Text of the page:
So, You Wanna Meditate? 4 Tips for Starting
You’ve probably heard, or read about, how beneficial meditation can be for your health and your peace of mind. Not to mention, your sense of well-being. As a result, you’re convinced. In fact, you’re ready to (gulp) try it yourself.
Correspondingly, you Google “how to meditate,” only to find there are zillions of approaches. Significantly, meditation comes in more flavors than Baskin-Robbins has ice creams! With this in mind, how do you choose the one best for you?
Meditation Is Not One-Size-Fits-All
First, you want to choose a meditation method that feels “right” to you. Next, it should be something you look forward to practicing once or twice a day. Finally, choose something you don’t see as a chore that you “should” or “have to” perform. In the long run, the secret to benefiting from meditation is in the ongoing practice.
To begin with, try a few different techniques. In effect, note how they “fit” on you, and in your lifestyle. If you find one works for you, and you look forward to doing it, great. If not, move to the next. Regardless, don’t give up. In general, once you find the “right” meditation technique for you, you’ll know it. Namely, it will be one you look forward to practicing.
Experiences of Others Who Meditate:
Courtney D: “I do anywhere from 10-30 minutes a day, but not at one time. I use the “Calm” app and its tracks, and rather than setting aside chunks of time I do it when I can (examples: walking to class, eating, etc.)”
Crystal B: “[I meditate] sometimes. and very late at night – like 11:00 – because I can’t get to sleep. I found a YouTube channel with calming music. and sometimes I put that on and flip through a magazine… I’m not good at sitting still for very long, so 5-10 minutes is like 10 weeks for me. I do sleep better.”
Nicole RH: “I started Reiki and meditation at 16 when my health was a mess. Right now, I only get a full 10-15-minute meditation in 2-3 times a week. I do quick 1-3-minute-deep breathing meditations daily. The sense of calm and connection I feel to the Universe when I meditate is what keeps me “going.“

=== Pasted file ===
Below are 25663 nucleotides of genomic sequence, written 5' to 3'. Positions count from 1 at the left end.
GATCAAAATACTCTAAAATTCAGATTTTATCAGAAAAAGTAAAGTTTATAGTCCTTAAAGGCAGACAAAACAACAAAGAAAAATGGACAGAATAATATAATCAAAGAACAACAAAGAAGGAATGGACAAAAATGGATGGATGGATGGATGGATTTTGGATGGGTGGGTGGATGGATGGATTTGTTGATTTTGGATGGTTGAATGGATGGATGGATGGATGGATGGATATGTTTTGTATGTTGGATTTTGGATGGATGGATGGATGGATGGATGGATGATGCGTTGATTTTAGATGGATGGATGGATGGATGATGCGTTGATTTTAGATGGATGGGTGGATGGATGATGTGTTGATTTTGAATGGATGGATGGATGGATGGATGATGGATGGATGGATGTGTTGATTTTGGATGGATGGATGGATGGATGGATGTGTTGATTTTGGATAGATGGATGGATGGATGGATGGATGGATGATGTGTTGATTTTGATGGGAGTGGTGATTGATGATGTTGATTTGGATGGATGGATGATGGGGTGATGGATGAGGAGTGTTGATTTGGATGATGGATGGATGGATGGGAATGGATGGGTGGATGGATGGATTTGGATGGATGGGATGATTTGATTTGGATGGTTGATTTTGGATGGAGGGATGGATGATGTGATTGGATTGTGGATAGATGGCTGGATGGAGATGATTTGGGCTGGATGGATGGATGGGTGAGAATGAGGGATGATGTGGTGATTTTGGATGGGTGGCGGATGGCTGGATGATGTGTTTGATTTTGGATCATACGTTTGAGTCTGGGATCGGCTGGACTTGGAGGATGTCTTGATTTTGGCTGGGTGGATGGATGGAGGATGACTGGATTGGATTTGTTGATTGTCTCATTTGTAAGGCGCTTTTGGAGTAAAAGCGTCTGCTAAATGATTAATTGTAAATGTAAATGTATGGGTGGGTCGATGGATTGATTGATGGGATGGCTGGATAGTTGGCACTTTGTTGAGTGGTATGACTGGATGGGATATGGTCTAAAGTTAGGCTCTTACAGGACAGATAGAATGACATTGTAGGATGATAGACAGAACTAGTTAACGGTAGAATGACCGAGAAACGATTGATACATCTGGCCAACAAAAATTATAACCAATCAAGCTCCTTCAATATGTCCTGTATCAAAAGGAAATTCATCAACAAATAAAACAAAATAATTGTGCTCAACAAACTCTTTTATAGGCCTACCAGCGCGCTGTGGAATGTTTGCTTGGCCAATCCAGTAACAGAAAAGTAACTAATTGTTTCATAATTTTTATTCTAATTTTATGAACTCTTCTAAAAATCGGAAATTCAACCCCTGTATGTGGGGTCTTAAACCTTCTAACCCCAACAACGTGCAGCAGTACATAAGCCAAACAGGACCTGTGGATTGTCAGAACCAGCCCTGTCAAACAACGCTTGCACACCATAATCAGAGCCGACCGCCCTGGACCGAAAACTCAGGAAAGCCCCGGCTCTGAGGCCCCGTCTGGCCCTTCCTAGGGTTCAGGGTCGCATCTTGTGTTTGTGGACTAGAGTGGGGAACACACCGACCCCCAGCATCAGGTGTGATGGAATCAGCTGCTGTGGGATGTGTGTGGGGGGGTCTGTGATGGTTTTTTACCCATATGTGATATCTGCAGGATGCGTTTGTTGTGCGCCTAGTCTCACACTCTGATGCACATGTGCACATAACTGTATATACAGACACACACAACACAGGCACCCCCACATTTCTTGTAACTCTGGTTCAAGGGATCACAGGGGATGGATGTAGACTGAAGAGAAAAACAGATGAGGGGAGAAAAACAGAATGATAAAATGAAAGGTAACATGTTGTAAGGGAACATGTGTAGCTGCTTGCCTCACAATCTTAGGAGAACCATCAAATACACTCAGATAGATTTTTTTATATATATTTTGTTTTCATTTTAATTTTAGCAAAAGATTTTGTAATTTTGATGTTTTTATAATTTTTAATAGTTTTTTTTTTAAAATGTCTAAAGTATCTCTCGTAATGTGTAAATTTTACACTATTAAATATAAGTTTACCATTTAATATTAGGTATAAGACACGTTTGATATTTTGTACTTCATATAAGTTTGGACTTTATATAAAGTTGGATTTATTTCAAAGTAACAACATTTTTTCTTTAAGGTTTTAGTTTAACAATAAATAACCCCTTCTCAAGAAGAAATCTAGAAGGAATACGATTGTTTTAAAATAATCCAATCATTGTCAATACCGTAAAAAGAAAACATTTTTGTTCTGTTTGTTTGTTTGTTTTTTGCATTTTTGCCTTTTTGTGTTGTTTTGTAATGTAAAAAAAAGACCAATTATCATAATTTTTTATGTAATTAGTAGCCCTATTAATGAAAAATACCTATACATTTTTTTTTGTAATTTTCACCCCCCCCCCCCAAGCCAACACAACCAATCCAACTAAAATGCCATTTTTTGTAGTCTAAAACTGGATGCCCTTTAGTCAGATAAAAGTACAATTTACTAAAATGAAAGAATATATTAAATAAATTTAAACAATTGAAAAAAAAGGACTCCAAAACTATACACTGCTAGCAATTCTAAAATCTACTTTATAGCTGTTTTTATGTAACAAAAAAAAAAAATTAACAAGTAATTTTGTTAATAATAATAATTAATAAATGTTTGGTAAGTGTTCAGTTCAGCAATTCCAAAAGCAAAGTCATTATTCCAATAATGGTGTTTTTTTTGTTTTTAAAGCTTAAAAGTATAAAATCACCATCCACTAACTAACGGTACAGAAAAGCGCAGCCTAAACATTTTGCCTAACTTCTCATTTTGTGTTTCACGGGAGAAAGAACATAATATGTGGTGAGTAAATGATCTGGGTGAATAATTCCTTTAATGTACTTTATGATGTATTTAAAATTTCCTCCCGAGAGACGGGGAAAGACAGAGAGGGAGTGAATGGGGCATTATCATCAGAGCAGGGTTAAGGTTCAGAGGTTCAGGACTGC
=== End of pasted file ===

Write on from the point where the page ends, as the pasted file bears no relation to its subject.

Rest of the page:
Rachel: “On my runs/walks or in yoga I tend to zone out and just let my brain wander. I do this every day, anywhere between 10 minutes for a yoga cool down or 1.5 hours for a long walk. Average= 30 minutes”
Over time, I experimented with various approaches:
- I attended a few formal meditation groups.
- I counted my breaths (1, 2, 3, 4).
- I listened to a 5-minute, guided meditation on YouTube.
- I practiced mindful eating.
- I explored three or four apps on my phone.
- I tried a popular coloring book and a couple of coloring apps
This is what I found:
- I don’t like organized groups.
- I couldn’t keep my attention on counting.
- I fell asleep when I listened to guided meditation.
- I felt guilty when I wasn’t mindful while eating.
- I argued with the meditation apps.
- I liked working with color, but didn’t find the coloring books or apps engaging.
My Personal Meditation Choice
Finally, I chose an approach that I could commit to – creating small watercolor paintings. It’s personal, I focus, and I enjoy the time I spend every day. I become engrossed in the process, time fades away, and I am grounded and refreshed when I finish. Sometimes it takes 20 minutes, sometimes longer. I look forward to the practice and miss it if I don’t do it.
4 Practical Tips to Choose a Meditation Practice:
- Consider your commitment: Usually, when you ask yourself this question, how long do I have to meditate?… you are probably asking a different question. In other words… “How little can I do and still get benefits?” In particular, for a lot of us, it’s more like submitting to an ancient form of self-inflicted torment. In reality, you can’t go wrong. With this in mind, start with a time frame you can manage (even 1 minute… really!).
- Consider the place: Surprisingly, a practice limited by circumstance limits you to finding the perfect setting. For example, if your life is busy, portable techniques that may be more successful for you.
- Define your goals: First, ask yourself what you want from a meditation technique. As an illustration, do you want to deal with stress? Or do you want to improve your health? Alternatively, are you looking for serenity, and possibly spiritual enlightenment?
- Make it personal: Finally, don’t take anyone’s word for anything. On the whole, your experience is the path; there is no other path.
Hope for the Bemused, Bothered, & Bewildered
Above all, I believe in your ability to challenge your current behavior and power up your life. In fact, I believe you can act differently and succeed. I just happen to offer an approach that is straightforward and realistic. Want to start?
Calm Your Mind; Power Up Your Life
My name is Jacqueline Gikow. Every week I publish an article about wellness (enriching your life), or health (getting active and fit). I believe I can point you in the right direction. Contact me for information, or with questions at Audacious-Aging.NYC®
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